My review: This paper raises the important observation that differences in the length of genes can bias their functional classification using the Gene Ontology, and provides a simple method to correct for this inherent feature of genome architecture. A basic observation of genome biology is that genes differ widely in their size and structure within and between species. Understanding the causes and consequences of this variation in gene structure is an open challenge in genome biology. Previously, Nelson and colleagues [1] have shown, in flies and worms, that the length of intergenic regions is correlated with the regulatory complexity of genes and that genes from different Gene Ontology (GO) categories have drastically different lengths. Here, Taher and Ovcharenko confirm this observation of functionally non-random gene length in the human genome, and discuss the implications of this feature of genome organization on analyses that employ the GO for functional inference. Specifically, these authors show that random selection of noncoding DNA sequences from the human genome leads to the false inference of over- and under-representation of specific GO categories that preferentially contain longer or shorter genes, respectively. This finding has important implications for the large number of studies that employ a combination of gene expression microarrays and GO enrichment analysis, since gene expression is largely controlled by noncoding DNA. The authors provide a simple method to correct for this bias in GO analyses, and show that previous reports of the enrichment of “ultraconserved” noncoding DNA sequences in vertebrate developmental genes [2] may be a statistical artifact. (@F1000: http://f1000.com/1157594)

References: 1. Nelson CE, Hersh BM, & Carroll SB (2004). The regulatory content of intergenic DNA shapes genome architecture. Genome biology, 5 (4) PMID: 15059258

2. Bejerano G, Pheasant M, Makunin I, Stephen S, Kent WJ, Mattick JS, & Haussler D (2004). Ultraconserved elements in the human genome. Science (New York, N.Y.), 304 (5675), 1321-5 PMID: 15131266


Hindorff LA, Sethupathy P, Junkins HA, Ramos EM, Mehta JP, Collins FS, & Manolio TA (2009). Potential etiologic and functional implications of genome-wide association loci for human diseases and traits. Proceedings of the National Academy of Sciences of the United States of America, 106 (23), 9362-7 PMID: 19474294

My review: This article introduces results from human genome-wide association studies (GWAS) into the realm of large-scale functional genomic data mining. These authors compile the first curated database of trait-associated single-nucleotide polymorphisms (SNPs) from GWAS studies (http://www.genome.gov/gwastudies/) that can be mined for general features of SNPs underlying phenotypes in humans. By analyzing 531 SNPs from 151 GWAS studies, the authors discover that trait-associated SNPs are predominantly in non-coding regions (43% intergenic, 45% intronic), but that non-synonymous and promoter trait-associated SNPs are enriched relative to expectations. The database is actively maintained and growing, and currently contains 3943 trait-associated SNPs from 796 publications. This important resource will facilitate data mining and integration with high-throughput functional genomics data (e.g. ChIP-seq), as well as meta-analyses, to address important questions in human genetics, such as the discovery of loci that affects multiple traits. While the interface to the GWAS catalog is rather limited, a related project (http://www.gwascentral.org/) [1] provides a much more powerful interface for searching and browsing data from the GWAS catalog. (@F1000: http://f1000.com/8408956)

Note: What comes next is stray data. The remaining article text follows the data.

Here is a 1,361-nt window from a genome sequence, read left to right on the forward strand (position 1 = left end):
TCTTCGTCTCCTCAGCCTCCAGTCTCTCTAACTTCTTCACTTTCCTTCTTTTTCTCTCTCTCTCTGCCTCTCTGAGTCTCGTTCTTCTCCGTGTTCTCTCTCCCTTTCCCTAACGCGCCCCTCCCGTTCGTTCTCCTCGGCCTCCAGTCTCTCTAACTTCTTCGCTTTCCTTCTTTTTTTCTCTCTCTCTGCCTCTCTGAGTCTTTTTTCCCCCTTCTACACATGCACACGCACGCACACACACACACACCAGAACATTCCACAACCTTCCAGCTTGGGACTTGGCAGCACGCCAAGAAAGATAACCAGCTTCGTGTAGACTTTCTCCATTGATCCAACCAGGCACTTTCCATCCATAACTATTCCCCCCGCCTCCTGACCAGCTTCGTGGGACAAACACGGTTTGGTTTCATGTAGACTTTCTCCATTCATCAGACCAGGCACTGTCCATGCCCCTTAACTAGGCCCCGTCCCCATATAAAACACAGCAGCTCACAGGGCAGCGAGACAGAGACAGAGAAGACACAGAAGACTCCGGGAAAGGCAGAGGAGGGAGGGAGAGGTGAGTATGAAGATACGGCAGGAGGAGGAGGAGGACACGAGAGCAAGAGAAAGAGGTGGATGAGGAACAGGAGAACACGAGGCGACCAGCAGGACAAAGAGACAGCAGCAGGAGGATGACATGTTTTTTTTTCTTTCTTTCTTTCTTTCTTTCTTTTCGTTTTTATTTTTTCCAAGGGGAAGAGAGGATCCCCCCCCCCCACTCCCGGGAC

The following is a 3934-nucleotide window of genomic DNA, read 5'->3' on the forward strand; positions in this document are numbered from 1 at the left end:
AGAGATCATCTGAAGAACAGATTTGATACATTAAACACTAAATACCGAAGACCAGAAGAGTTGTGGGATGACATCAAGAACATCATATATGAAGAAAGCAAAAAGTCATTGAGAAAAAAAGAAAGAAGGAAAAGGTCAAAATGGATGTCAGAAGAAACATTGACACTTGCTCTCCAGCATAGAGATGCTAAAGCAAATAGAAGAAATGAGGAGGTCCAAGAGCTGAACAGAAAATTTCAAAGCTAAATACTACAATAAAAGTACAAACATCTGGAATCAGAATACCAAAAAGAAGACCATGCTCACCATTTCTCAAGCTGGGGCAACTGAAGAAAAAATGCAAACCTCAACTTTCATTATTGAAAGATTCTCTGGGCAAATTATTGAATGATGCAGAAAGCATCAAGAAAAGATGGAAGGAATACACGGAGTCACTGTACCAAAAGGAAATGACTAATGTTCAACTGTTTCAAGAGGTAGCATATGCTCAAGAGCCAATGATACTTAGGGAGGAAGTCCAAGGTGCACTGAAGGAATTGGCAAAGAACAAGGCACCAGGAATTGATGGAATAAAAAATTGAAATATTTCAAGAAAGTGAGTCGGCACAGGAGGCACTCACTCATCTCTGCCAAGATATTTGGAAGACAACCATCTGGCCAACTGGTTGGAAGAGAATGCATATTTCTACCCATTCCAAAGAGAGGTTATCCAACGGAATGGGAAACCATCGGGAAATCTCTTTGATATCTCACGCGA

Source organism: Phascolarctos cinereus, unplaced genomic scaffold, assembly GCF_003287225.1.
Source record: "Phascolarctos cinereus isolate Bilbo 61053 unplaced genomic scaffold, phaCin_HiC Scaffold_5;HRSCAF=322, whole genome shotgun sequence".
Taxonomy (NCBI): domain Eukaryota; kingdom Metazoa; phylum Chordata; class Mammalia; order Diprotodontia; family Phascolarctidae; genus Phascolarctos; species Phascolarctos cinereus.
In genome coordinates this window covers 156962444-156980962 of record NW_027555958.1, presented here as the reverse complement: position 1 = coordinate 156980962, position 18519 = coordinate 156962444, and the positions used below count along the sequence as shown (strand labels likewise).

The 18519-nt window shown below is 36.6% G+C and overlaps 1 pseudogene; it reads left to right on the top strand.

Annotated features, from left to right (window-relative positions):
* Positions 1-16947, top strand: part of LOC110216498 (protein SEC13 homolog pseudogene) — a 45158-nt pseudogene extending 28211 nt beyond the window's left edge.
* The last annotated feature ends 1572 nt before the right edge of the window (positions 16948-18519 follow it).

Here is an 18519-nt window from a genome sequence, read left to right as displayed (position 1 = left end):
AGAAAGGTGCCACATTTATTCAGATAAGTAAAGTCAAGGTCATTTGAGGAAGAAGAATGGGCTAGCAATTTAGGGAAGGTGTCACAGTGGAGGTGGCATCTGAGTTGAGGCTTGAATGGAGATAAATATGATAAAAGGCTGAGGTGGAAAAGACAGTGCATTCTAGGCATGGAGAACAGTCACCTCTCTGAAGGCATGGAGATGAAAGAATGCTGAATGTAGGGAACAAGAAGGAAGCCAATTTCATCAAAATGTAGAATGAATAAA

References: 1. Thorisson GA, Lancaster O, Free RC, Hastings RK, Sarmah P, Dash D, Brahmachari SK, & Brookes AJ (2009). HGVbaseG2P: a central genetic association database. Nucleic acids research, 37 (Database issue) PMID: 18948288


Tamames J, & de Lorenzo V (2010). EnvMine: a text-mining system for the automatic extraction of contextual information. BMC bioinformatics, 11 PMID: 20515448

My review: This paper describes EnvMine, an innovative text-mining tool to obtain physico-chemical and geographical information about environmental genomics samples. This work represents a pioneering effort to apply text-mining technologies in the domain of ecology, providing novel methods to extract the units and variables of physico-chemical entities, as well as link the location of samples to worldwide geographic coordinates via Google Maps. Application of EnvMine to full-text articles in the environmental genomics database envDB {1} revealed very high system performance, suggesting that information extracted by EnvMine will be of use to researchers seeking meta-data about environmental samples across different domains of biology. (@F1000: http://f1000.com/3502956)

References: 1. Tamames J, Abellán JJ, Pignatelli M, Camacho A, & Moya A (2010). Environmental distribution of prokaryotic taxa. BMC microbiology, 10 PMID: 20307274